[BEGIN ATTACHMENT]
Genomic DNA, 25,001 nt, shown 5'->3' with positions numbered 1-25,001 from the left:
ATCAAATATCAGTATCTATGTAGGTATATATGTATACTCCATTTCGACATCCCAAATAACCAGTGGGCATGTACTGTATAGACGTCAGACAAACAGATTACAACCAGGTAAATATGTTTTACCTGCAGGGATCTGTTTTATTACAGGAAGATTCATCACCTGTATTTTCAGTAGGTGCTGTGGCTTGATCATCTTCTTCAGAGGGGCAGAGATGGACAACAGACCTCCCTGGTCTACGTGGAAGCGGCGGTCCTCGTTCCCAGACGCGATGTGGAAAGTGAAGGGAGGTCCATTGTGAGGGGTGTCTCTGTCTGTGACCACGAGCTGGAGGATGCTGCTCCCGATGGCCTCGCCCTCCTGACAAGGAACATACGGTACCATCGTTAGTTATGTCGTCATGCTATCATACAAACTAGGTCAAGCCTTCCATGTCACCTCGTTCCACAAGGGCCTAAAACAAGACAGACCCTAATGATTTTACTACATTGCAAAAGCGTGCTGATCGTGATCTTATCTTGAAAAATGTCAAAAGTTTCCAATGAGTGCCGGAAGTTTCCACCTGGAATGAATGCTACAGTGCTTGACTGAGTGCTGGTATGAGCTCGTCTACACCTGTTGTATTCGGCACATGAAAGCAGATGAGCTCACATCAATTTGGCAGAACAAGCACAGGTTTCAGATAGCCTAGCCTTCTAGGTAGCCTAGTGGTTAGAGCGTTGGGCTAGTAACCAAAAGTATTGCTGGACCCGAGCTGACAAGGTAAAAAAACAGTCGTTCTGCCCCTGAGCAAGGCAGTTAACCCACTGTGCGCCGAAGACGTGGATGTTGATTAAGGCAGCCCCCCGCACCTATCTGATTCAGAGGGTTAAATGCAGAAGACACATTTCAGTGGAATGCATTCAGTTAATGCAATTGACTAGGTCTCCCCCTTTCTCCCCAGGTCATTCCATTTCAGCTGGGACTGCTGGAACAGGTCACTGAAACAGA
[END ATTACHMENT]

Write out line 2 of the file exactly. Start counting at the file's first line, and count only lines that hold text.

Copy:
ATCAAATATCAGTATCTATGTAGGTATATATGTATACTCCATTTCGACATCCCAAATAACCAGTGGGCATGTACTGTATAGACGTCAGACAAACAGATTACAACCAGGTAAATATGTTTTACCTGCAGGGATCTGTTTTATTACAGGAAGATTCATCACCTGTATTTTCAGTAGGTGCTGTGGCTTGATCATCTTCTTCAGAGGGGCAGAGATGGACAACAGACCTCCCTGGTCTACGTGGAAGCGGCGGTCCTCGTTCCCAGACGCGATGTGGAAAGTGAAGGGAGGTCCATTGTGAGGGGTGTCTCTGTCTGTGACCACGAGCTGGAGGATGCTGCTCCCGATGGCCTCGCCCTCCTGACAAGGAACATACGGTACCATCGTTAGTTATGTCGTCATGCTATCATACAAACTAGGTCAAGCCTTCCATGTCACCTCGTTCCACAAGGGCCTAAAACAAGACAGACCCTAATGATTTTACTACATTGCAAAAGCGTGCTGATCGTGATCTTATCTTGAAAAATGTCAAAAGTTTCCAATGAGTGCCGGAAGTTTCCACCTGGAATGAATGCTACAGTGCTTGACTGAGTGCTGGTATGAGCTCGTCTACACCTGTTGTATTCGGCACATGAAAGCAGATGAGCTCACATCAATTTGGCAGAACAAGCACAGGTTTCAGATAGCCTAGCCTTCTAGGTAGCCTAGTGGTTAGAGCGTTGGGCTAGTAACCAAAAGTATTGCTGGACCCGAGCTGACAAGGTAAAAAAACAGTCGTTCTGCCCCTGAGCAAGGCAGTTAACCCACTGTGCGCCGAAGACGTGGATGTTGATTAAGGCAGCCCCCCGCACCTATCTGATTCAGAGGGTTAAATGCAGAAGACACATTTCAGTGGAATGCATTCAGTTAATGCAATTGACTAGGTCTCCCCCTTTCTCCCCAGGTCATTCCATTTCAGCTGGGACTGCTGGAACAGGTCACTGAAACAGA